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Keywords:

  • atmospheric stability;
  • mixing length;
  • Rossby number;
  • surface layer;
  • turbulence spectra

Abstract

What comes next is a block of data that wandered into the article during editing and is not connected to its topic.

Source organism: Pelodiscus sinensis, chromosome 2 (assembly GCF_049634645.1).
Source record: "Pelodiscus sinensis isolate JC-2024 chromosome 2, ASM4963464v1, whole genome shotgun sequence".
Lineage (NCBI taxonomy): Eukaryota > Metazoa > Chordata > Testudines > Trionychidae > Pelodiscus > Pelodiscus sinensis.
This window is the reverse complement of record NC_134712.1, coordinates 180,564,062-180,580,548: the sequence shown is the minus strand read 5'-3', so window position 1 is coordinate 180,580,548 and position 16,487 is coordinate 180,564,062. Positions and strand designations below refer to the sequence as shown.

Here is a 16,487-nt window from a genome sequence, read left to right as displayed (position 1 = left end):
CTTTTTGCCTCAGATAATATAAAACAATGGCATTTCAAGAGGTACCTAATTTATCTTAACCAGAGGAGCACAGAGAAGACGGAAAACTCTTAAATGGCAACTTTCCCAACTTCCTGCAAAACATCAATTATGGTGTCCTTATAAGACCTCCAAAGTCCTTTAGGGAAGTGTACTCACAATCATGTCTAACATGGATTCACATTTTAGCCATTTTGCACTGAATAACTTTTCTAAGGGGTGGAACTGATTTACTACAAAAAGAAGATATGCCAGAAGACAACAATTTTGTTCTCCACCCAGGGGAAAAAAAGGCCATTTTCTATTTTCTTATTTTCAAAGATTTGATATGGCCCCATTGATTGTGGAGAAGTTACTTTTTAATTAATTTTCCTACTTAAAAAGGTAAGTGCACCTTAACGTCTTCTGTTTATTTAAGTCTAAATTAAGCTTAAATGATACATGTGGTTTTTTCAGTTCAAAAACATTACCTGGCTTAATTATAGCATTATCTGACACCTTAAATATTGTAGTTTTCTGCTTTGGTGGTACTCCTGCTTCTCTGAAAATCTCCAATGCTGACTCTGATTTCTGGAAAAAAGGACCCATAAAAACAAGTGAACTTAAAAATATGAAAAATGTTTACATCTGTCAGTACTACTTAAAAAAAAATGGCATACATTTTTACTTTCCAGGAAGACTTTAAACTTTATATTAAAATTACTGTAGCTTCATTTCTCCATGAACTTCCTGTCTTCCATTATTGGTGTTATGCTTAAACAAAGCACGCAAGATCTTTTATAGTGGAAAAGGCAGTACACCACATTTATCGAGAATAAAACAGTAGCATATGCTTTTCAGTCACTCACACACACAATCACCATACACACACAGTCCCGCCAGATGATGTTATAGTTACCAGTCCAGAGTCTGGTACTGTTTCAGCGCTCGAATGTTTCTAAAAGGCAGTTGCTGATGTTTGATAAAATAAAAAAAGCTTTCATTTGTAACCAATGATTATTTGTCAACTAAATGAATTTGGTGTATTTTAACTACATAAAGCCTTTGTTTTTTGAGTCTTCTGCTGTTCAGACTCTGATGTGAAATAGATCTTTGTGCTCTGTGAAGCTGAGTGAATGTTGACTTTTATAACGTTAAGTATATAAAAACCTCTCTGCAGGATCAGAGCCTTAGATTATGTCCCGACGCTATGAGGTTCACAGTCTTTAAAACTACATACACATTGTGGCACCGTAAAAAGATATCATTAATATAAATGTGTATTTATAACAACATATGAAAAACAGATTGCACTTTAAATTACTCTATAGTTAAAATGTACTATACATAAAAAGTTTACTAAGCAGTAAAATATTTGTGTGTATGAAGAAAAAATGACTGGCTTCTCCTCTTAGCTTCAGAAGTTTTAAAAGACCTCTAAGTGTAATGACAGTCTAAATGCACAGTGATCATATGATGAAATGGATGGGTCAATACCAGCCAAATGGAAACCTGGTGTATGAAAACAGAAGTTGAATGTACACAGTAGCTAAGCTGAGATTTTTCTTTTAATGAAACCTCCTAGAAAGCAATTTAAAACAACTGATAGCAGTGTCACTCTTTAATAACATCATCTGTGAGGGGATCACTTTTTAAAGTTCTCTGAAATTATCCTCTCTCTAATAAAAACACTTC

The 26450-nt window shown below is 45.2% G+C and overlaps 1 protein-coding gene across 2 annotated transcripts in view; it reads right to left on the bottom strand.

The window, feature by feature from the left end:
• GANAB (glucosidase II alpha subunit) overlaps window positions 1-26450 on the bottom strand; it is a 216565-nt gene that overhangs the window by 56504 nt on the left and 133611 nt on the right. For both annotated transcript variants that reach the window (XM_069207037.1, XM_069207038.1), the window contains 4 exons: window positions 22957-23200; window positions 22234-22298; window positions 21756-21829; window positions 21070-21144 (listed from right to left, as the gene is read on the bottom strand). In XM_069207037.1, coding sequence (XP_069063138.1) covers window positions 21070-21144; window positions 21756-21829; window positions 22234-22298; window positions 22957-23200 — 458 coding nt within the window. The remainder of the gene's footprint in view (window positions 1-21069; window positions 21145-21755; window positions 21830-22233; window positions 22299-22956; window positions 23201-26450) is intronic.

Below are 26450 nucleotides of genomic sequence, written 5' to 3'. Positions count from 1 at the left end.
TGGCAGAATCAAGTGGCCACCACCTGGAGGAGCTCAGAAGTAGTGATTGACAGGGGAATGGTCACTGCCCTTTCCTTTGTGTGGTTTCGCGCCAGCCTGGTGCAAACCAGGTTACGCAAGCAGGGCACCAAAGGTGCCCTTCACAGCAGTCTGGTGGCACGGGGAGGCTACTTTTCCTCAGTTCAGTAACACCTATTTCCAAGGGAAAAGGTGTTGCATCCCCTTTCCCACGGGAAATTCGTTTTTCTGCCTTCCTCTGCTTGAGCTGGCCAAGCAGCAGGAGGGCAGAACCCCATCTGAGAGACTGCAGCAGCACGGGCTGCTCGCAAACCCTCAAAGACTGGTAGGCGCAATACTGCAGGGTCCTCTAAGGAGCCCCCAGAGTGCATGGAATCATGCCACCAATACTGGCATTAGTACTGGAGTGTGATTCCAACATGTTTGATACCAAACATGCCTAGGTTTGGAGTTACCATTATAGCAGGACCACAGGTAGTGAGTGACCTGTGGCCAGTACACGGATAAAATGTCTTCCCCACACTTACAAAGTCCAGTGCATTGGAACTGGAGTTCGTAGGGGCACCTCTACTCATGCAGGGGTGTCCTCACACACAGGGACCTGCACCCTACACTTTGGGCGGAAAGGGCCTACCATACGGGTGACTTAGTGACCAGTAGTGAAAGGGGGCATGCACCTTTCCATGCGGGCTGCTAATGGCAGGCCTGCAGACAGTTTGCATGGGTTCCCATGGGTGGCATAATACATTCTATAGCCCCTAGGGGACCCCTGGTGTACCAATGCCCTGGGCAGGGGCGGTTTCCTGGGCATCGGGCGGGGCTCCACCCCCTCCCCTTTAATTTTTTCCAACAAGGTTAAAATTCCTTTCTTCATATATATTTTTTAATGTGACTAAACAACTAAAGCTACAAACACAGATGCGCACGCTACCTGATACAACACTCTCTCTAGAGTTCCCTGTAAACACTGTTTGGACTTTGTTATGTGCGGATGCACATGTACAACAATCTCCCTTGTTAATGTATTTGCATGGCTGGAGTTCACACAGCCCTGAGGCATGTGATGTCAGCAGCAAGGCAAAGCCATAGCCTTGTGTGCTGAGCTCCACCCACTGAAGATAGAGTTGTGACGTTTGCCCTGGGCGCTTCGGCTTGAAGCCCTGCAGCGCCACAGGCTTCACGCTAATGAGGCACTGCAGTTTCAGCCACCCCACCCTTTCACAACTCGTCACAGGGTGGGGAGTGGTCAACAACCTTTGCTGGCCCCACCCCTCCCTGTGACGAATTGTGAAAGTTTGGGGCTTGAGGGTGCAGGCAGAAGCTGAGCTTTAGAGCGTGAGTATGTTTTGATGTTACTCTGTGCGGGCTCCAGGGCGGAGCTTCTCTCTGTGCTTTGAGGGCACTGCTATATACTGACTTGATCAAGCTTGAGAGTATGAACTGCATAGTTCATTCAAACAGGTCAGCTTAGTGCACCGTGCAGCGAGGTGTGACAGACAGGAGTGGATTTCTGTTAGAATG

We present the results of an analysis of simultaneous sonic anemometer observations of wind speed and velocity spectra over flat and homogeneous terrain from 10 up to 160 m height performed at the National Test Station for Wind Turbines at Høvsøre, Denmark. The mixing length, l, derived from the wind speed profile, is found to be linearly proportional to the length-scale of turbulence, derived either from the peak of the vertical velocity spectrum, (λm)w, or from a three-dimensional turbulence spectral model, for a range of atmospheric stability conditions, friction Rossby numbers, and within the range of observational heights ((λm)w ∼ 7l). Under very unstable conditions and above 100 m, the local wind shear is low, and the relation between both length-scales is slightly nonlinear. Mixing-length and wind profile models, which depend on both atmospheric stability and friction Rossby number, generally show better agreement to the observations of the length-scale and wind speed profile than the models from surface-layer theory, which show good agreement with the observations for the first 80 m only. The results from this analysis demonstrate a close connection between these two types of length-scales. Copyright © 2010 Royal Meteorological Society